ECI 304 - Educational Applications of Computers: Agenda for March 22 and 23

Classroom Policy (ODU Acceptible Use Policy)

All students are reminded that the following policies are in force as outlined in ODU's publication on College Classroom Conduct:

Class computer use

Computers may only be used to work on eci 304 coursework and assignments during class meetings. Examples of prohibited computer use include:

Cell Phones

Cell phones are to be disabled upon entering the classroom. Students may not make or receive calls during class, nor leave class to make or receive calls. Exceptions will only be made in emergency situations cleared prior to class.

Leaving Early

No student may leave early without instructor permission. Late arrivals result in 1/2 of an unexcused absence.


In most cases students found in violation of the above will be dropped from the class and turned over to the Office of Student Judicial Affairs for further action.

Take Practice Tests for Technology Requirements

The Virginia Beach School District has created a set of practice exams for city and SOL computer literacy. Please take the following to find out where you stand. Part of next week's midterm will cover this knowledge.

Standards and Teaching

You are required to know certain skills. These are called TSIP requirements, which are spelled out in the state TSIP Standards. One of your readings was critical of these standards. Revisit that reading and be ready to comment on it. Also, how are TSIP requirements decided upon and administered?


Introduction to the Internet

Making a Web Page in a Short Amount of Time

Based on Learning to Program HTML in 21 Minutes by Philip Greenspun

  1. Create the required elements
    Type the following into a blank document in a text editor such as NotePad (Windows) or TextEdit (Macintosh):
    • Line 1: <html>
    • Line 2: <head>
    • Line 3: <title> </title>
    • Line 4: </head>
    • Line 5: <body>
    • Line 6: </body>
    • Line 7: </html>
  2. Give the page a title
    • Place the cursor between <title> and </title>
    • Type in a title, such as My Page
  3. Enter and format text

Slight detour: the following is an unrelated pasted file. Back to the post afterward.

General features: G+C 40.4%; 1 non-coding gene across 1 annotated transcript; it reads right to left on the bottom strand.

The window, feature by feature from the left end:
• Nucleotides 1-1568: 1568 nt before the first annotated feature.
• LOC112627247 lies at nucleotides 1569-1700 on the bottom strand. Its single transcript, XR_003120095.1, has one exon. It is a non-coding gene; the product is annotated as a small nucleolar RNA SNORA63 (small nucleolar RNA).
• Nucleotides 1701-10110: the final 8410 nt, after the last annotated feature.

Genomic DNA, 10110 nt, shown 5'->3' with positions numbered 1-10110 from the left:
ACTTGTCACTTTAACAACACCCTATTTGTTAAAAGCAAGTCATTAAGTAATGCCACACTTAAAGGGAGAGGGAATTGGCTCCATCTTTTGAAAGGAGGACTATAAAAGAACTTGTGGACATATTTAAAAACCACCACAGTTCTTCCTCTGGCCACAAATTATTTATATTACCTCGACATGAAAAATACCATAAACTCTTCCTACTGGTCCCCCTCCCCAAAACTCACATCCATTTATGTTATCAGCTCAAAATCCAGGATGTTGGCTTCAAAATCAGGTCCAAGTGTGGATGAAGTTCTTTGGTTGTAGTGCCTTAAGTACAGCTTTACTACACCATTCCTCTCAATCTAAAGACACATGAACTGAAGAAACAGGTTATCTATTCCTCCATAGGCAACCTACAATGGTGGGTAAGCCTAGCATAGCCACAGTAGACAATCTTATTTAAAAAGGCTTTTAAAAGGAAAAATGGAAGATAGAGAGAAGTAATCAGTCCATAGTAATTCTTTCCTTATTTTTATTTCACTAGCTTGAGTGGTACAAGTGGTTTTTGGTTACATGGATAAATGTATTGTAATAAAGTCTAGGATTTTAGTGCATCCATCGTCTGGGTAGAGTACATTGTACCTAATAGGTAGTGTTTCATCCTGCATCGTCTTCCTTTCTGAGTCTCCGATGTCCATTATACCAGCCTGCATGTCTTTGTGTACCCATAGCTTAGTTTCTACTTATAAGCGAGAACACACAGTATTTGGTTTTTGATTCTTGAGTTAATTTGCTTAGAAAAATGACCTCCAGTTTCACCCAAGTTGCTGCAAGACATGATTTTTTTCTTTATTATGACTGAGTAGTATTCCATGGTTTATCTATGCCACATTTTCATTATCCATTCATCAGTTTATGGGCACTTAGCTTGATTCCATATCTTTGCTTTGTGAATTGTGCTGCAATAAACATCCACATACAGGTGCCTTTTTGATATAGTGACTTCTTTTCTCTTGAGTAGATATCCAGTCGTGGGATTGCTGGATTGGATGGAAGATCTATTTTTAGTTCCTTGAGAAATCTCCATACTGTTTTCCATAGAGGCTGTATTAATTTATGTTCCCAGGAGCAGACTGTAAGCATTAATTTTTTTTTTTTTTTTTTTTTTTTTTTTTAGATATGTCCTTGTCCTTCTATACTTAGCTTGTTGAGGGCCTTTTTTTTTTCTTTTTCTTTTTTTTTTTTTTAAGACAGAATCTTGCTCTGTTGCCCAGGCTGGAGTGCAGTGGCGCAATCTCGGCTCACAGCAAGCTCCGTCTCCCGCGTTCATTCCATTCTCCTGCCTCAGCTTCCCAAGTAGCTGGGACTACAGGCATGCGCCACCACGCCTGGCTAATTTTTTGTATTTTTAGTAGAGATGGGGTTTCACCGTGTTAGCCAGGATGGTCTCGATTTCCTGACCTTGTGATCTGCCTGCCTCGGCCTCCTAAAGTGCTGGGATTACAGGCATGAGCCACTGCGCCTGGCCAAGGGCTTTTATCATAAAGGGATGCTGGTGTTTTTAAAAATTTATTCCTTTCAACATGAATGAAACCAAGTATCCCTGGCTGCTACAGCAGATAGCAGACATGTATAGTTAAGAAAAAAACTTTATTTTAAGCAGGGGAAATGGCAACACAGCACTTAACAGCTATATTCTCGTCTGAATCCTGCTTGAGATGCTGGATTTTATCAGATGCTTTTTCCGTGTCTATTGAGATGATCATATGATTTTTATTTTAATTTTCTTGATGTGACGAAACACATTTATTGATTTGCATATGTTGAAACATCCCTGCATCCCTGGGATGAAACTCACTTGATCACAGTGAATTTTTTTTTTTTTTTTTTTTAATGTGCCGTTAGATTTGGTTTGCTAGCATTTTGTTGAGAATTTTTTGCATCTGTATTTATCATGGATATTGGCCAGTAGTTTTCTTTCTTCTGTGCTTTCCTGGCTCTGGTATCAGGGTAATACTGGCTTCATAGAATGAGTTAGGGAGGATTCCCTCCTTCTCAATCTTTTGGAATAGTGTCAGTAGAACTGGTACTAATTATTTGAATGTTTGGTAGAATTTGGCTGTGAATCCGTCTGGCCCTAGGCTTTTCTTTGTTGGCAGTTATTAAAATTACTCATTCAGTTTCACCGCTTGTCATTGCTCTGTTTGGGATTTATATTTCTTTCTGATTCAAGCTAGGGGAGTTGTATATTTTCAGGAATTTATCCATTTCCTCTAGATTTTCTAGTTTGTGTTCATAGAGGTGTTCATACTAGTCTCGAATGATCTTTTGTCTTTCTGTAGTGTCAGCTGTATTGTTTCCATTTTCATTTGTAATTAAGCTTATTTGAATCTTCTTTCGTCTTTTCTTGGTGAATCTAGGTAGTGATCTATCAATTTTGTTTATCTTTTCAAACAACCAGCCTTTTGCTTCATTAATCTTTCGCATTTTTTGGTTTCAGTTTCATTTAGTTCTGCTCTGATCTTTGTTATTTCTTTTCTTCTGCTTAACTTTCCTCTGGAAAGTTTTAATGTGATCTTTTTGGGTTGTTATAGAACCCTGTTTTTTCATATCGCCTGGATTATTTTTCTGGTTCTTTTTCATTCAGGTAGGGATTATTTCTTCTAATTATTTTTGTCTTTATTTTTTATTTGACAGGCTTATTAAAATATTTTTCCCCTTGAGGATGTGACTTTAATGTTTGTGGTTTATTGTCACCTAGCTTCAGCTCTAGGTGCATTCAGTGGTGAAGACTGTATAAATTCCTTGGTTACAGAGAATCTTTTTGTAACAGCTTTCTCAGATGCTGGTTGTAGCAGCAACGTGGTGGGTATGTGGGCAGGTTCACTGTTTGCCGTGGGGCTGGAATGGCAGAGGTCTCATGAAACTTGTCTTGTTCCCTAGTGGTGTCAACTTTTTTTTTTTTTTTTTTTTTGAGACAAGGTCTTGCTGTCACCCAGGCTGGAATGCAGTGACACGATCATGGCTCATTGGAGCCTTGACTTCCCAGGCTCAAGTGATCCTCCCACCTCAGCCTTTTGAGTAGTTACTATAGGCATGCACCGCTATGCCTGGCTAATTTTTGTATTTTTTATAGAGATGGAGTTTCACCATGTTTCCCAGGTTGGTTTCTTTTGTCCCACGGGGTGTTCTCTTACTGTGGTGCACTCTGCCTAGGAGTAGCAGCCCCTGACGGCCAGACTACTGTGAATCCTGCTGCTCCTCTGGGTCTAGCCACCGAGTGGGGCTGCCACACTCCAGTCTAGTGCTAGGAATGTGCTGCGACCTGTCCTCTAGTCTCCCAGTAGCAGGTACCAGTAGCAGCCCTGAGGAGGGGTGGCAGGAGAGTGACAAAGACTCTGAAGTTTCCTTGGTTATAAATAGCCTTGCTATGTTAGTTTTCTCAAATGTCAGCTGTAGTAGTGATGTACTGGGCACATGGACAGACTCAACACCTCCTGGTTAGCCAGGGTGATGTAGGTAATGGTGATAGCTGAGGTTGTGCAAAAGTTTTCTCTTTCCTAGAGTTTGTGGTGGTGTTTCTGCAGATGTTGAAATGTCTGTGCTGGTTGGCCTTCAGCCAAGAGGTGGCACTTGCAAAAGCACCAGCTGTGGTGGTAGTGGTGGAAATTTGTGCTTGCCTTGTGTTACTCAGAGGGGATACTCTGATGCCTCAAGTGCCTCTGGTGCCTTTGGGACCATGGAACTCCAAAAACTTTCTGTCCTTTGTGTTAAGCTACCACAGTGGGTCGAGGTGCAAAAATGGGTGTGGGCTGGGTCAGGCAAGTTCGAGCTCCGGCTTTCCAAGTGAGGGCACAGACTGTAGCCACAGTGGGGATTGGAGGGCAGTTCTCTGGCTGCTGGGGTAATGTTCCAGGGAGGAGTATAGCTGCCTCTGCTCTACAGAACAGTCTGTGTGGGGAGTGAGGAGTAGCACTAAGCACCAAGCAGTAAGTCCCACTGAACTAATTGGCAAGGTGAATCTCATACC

• Place the cursor after <body> and press Return to make some space
    • Type <h1>Hello World!</h1>
  4. Save the file with the name exactly index.html and choose Open: File in your browser (Internet Explorer or Netscape) to view your work.

What did we just do?

Creating a World Wide Web page involves the use of HTML, which is a subset of SGML. Gee, thanks... Really, what you do to make a page for the web is create a text document with special marks inserted into the text that are interpreted by a browser. This paragraph, for instance, begins with a mark that looks like this: <p>. This tells the browser that all the text following this mark is a paragraph. To politely tell the browser I am done with this paragraph, I use this code: </p>.

That is how this all works. You open a tag inside of "< >" and close it with "</ >". Anyone who remembers WordPerfect for DOS has had experience with this sort of thing. If I want an word to be in italics, I surround the word with these tags: <i>WOW!</i>, and it looks like WOW! when interpreted by a browser.

Really, all we need to learn is about 20 different codes to put inside those brackets and some attributes that modify those codes. Easy class, no?

Except there is the small problem of doing this well...

For a more formal introduction to HTML, look at NCSA--A Beginner's Guide to HTML. If your interested in SGML, the parent language of HTML, check out this section in the Electronic Labyrinth.

An Introduction to HTML

Now that you've gotten a simple Web page written, let's learn a bit more about the language. True, most of you will eventually be using a tool like Dreamweaver or Frontpage, but you still must learn enough HTML to make a simple page. There are a number of reasons for this:

HTML Basics

For a perspective and a chance to practice some more use Webmonkey, a site full of web authoring tutorials. Note that these pages are constructed to allow you to print them out if you wish. The directions are a bit chatty, but give you a quick introduction to the subject.

First, read through the following to get a general understanding of HTML

Then, use the Webmonkey Teaching Tool to learn the following skills and tags:

In each case, be sure to practice the tag by completing the "try it" link at the end of the article if one is present.


Create a simple web page (or expand the page from last week) that introduces yourself. It should use the above tags to create a pleasing format. Content should include:

You should use paragraphs, headlines, and background color as basic organizing elements. Experiment with bold/italics, blockquotes, aligning text and line breaks to give a more distinctive look.

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Last modified Monday, September 4, 2006 3:15 PM

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